Tuesday, May 9, 2017

The King and Prince: Part 1 - The Sights

Welcome to St. Simons Island, part of The Golden Isles, home of St. Simons Island, Sea Island, Little St. Simons Island, Jekyll Island, and Historic Brunswick, all lining the 99 mile coast of Georgia. 

I was recently hosted by The King and Prince Beach & Golf Resort for a luxurious four-day, three-night tour of the island, the food, and the resort. I'm going to share the experience with you in a three-part series, beginning with the sights and sightseeing on the island. Although we were guests of the resort, it was important to them that we experience some of what the island has to offer, which made the experience whole.

The King and Prince Beach & Golf Resort | St. Simons Island | Photo: Travis S. Taylor
The King and Prince Beach & Golf Resort | St. Simons Island | Photo: Travis S. Taylor

There were 18 writers in our group, from all over the country. There were two from California, two from Las Vegas, and few from Florida, as well as many other places. A few of us were there from Atlanta, from which the resort is an easy drive for a long weekend or week-long stay.

The resort is splendid! And it's huge, which we discovered on one of our guided tours. But, I'll share more about the hotel and resort in Part 3 of this series. For now, to the sights...  


Live Oak Trees | St. Simons Island | Photo: Travis S. Taylor
Live Oak Trees | St. Simons Island | Photo: Travis S. Taylor

One of the first-noticed characteristics of St. Simons Island is its canopy, which includes thousands of live oaks, the official State Tree of Georgia. Also, you'll notice that the structures on St. Simons Island are no taller than the canopy of their property—a law that keeps this charming town such a magical destination. Live oaks can live to be several hundred years or even 1,000 years old, so the charm they bring St. Simons Island will be around for generations to come!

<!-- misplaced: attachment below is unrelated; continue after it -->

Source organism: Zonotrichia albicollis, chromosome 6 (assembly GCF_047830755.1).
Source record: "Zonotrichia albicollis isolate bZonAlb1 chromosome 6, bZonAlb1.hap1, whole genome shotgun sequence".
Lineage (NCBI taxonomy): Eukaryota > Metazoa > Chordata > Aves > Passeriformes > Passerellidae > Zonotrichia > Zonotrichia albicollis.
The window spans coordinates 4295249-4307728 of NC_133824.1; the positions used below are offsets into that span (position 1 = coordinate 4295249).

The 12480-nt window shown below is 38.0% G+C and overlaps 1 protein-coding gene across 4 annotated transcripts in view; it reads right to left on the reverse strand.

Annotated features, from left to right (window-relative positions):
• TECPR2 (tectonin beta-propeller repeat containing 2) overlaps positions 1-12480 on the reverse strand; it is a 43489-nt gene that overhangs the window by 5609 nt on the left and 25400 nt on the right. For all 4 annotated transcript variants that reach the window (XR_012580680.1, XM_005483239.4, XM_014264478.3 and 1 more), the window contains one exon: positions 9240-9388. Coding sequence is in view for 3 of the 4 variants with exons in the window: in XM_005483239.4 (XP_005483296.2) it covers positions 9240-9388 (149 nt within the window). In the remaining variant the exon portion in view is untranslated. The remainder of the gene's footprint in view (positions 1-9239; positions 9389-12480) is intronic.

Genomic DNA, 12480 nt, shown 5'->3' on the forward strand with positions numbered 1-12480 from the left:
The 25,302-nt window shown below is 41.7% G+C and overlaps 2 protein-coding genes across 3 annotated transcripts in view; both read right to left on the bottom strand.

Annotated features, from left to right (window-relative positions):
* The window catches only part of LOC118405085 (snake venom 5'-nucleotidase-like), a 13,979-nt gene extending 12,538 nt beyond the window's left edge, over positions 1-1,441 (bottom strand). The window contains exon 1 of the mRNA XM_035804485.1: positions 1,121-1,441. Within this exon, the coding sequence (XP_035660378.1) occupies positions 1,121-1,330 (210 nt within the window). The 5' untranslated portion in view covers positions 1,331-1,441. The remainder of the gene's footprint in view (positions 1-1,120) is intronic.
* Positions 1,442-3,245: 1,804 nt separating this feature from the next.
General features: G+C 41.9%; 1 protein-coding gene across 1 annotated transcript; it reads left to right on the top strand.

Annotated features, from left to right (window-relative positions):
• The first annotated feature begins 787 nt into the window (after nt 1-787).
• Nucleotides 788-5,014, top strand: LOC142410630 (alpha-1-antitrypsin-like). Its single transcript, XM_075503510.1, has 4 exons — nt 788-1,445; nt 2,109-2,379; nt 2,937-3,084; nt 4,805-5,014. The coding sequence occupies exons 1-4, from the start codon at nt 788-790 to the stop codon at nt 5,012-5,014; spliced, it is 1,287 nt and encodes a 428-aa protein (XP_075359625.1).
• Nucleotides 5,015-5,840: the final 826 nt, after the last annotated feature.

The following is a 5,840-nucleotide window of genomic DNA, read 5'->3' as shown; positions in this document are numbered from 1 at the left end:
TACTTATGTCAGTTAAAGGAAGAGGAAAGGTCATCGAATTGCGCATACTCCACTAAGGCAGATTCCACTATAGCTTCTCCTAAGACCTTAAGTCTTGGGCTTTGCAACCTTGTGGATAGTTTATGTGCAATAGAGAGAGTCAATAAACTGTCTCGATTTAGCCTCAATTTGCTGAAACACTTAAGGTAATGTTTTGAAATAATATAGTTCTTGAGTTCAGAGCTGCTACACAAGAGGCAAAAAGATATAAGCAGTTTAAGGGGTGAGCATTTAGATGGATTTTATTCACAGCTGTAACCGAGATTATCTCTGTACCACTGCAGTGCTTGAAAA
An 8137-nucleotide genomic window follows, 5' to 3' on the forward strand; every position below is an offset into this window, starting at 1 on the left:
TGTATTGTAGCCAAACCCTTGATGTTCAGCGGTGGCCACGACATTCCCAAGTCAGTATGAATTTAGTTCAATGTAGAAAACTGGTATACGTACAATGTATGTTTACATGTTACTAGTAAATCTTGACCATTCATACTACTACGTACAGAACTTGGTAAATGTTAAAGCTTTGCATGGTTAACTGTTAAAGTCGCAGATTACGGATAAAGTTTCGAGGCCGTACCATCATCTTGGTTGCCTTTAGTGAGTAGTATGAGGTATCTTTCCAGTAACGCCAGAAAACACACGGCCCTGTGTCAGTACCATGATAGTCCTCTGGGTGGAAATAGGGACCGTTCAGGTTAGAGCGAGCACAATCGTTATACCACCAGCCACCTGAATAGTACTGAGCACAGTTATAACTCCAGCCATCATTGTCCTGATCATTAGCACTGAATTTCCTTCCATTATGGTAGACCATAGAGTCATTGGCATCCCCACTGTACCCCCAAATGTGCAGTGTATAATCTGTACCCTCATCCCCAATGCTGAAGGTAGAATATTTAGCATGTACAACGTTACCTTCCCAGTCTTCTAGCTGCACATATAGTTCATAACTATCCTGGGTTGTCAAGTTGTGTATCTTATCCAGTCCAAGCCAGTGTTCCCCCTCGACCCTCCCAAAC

In its early years, St. Simons Island was home to a thriving lumber business. Wood from the live oak is so dense, timbers from the island were used to construct the frigate U.S.S. Constitution—nicknamed "Old Ironsides". Commissioned in 1794, the ship was instrumental in the War of 1812—going 33-0 in battle—and is today on view to the public at Charlestown Navy Yard in Boston. 

One of the more impressive showings of live oaks on St. Simons Island is the Avenue of the Oaks. The double-row of oaks were planted in 1827, when the property was Retreat Plantation. One hundred years later, in 1926, the property was purchased to create Sea Island Golf Club, which opened in 1928, and today is still beautifully adorned with live oaks.

Biking on St. Simons Island | Photo: Travis S. Taylor
Biking on St. Simons Island | Photo: Travis S. Taylor

We had a packed agenda, but also had some personal time scheduled. We could enjoy the pool, walk the beach, enjoy a massage at The Royal Treatment Cottage (part of The King and Prince), do some work or even take a nap.  

One afternoon, we got to meet Lee and Andi of Ocean Motion Surf Shop (with a location one block from the resort) and Barry's Beach Service. They shared with us some of the awesome services they offer guests and others visiting the beach. To name a few, they offer bike rentals, guided kayak nature tours, sailboat rides and lessons, beach chair and umbrella rentals, and their super popular stand-up paddleboard rentals.

I was so tempted to go on a bike ride, perhaps over to East Beach, to explore some of the 21 miles of bike paths on the island, and will definitely plan on just that on my next visit!